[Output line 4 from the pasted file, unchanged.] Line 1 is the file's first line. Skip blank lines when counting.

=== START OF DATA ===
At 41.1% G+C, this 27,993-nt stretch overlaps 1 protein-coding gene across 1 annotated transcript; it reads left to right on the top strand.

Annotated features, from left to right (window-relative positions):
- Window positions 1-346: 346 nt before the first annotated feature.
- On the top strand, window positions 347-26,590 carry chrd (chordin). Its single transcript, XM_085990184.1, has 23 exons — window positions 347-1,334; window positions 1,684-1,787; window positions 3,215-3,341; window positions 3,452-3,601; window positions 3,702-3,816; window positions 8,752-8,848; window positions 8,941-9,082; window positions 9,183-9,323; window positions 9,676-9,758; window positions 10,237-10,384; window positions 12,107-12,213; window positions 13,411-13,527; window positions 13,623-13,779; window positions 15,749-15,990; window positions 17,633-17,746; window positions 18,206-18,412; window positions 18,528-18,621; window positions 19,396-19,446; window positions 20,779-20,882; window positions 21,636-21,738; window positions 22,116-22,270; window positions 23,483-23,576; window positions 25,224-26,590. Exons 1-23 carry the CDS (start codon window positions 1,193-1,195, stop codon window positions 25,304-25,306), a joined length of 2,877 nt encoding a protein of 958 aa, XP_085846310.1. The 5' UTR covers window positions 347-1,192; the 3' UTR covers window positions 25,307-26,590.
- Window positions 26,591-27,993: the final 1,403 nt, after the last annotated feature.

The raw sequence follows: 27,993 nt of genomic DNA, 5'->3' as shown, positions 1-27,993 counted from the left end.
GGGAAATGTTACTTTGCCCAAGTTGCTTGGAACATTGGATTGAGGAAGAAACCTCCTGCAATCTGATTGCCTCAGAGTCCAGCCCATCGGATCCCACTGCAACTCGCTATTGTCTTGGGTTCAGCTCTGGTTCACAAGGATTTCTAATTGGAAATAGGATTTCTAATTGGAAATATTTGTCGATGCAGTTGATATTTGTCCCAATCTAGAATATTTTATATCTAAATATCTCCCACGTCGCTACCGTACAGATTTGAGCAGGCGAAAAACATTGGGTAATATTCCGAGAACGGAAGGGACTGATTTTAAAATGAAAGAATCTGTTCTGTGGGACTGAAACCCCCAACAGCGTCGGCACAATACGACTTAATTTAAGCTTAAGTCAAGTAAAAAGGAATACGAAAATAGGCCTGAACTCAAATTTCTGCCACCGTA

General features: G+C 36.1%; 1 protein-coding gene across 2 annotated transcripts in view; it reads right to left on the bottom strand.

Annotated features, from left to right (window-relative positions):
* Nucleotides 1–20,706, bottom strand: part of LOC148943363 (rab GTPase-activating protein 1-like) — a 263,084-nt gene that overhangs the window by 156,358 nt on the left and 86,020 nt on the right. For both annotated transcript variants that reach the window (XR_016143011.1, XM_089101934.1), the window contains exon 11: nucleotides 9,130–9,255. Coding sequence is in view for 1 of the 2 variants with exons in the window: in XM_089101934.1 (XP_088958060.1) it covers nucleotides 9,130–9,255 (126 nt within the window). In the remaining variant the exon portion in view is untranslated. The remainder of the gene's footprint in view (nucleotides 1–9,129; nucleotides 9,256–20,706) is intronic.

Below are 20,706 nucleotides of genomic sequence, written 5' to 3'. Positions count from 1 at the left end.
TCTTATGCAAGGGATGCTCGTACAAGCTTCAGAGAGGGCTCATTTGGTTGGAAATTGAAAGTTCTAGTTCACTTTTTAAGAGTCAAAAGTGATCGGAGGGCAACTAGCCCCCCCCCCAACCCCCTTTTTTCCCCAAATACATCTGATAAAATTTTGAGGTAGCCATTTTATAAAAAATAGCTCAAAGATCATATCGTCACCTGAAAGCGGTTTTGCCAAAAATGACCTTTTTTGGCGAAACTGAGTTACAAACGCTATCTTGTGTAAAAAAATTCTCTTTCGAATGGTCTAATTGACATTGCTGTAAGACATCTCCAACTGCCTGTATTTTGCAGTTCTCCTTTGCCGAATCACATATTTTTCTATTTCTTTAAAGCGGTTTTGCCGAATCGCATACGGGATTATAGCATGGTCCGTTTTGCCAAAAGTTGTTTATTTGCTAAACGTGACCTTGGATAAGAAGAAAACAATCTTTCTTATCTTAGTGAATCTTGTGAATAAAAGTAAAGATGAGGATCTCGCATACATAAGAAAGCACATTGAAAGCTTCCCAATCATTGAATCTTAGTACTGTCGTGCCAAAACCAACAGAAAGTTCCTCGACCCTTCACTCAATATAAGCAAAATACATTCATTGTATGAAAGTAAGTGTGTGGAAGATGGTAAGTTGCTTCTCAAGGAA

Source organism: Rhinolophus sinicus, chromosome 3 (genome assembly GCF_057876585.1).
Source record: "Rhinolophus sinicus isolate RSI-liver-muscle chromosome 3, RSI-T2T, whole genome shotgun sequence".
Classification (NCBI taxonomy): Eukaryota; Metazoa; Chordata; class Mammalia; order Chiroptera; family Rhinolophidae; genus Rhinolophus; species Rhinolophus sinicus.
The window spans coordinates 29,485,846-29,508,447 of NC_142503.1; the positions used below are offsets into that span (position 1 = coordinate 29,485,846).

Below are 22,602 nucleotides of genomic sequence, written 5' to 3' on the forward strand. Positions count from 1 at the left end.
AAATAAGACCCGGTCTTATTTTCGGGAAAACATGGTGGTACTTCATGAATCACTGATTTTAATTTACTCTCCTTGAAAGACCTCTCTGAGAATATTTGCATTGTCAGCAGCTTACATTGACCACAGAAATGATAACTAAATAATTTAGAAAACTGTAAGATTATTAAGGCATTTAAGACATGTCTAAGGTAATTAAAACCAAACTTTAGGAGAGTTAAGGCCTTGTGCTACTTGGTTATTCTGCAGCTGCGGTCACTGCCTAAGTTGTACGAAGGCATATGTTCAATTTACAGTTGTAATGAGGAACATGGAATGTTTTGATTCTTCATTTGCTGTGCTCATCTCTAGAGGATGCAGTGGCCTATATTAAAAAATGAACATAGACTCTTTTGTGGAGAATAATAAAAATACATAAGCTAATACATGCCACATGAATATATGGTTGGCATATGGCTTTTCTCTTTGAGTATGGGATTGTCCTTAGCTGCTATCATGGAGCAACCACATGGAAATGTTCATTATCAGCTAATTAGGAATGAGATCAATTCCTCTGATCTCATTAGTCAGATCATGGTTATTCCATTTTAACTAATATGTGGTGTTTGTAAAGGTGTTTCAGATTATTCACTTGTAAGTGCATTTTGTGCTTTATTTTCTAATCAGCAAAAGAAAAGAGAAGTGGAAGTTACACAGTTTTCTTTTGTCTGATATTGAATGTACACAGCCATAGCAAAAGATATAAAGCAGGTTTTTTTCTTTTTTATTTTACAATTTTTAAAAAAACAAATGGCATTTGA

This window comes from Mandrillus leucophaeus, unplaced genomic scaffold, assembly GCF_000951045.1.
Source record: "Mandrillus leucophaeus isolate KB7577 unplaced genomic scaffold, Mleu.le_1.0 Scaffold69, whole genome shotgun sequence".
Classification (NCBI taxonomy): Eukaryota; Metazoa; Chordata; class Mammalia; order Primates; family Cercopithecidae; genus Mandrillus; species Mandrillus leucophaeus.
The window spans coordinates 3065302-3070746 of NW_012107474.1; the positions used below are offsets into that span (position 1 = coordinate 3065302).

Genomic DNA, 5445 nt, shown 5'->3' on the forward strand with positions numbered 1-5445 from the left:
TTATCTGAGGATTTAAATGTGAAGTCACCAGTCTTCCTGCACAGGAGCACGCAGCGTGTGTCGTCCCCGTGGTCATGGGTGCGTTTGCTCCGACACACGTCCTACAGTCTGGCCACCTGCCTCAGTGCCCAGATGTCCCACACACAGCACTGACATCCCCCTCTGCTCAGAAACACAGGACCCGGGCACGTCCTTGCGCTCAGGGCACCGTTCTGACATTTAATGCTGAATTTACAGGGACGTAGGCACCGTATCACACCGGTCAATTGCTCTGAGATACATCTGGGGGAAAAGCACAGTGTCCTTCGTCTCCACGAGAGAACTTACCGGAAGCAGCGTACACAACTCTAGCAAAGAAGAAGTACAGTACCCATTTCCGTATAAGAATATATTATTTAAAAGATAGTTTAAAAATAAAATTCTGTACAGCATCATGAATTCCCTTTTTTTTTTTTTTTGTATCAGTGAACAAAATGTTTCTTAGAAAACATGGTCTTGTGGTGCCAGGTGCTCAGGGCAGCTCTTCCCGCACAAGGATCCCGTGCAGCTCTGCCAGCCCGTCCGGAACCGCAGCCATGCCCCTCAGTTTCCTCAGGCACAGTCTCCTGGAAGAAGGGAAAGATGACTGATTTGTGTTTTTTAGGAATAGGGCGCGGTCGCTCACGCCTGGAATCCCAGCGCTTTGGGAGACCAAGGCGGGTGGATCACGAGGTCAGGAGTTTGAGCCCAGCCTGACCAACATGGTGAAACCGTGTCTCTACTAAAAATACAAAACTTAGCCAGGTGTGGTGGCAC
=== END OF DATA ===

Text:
- On the top strand, window positions 347-26,590 carry chrd (chordin). Its single transcript, XM_085990184.1, has 23 exons — window positions 347-1,334; window positions 1,684-1,787; window positions 3,215-3,341; window positions 3,452-3,601; window positions 3,702-3,816; window positions 8,752-8,848; window positions 8,941-9,082; window positions 9,183-9,323; window positions 9,676-9,758; window positions 10,237-10,384; window positions 12,107-12,213; window positions 13,411-13,527; window positions 13,623-13,779; window positions 15,749-15,990; window positions 17,633-17,746; window positions 18,206-18,412; window positions 18,528-18,621; window positions 19,396-19,446; window positions 20,779-20,882; window positions 21,636-21,738; window positions 22,116-22,270; window positions 23,483-23,576; window positions 25,224-26,590. Exons 1-23 carry the CDS (start codon window positions 1,193-1,195, stop codon window positions 25,304-25,306), a joined length of 2,877 nt encoding a protein of 958 aa, XP_085846310.1. The 5' UTR covers window positions 347-1,192; the 3' UTR covers window positions 25,307-26,590.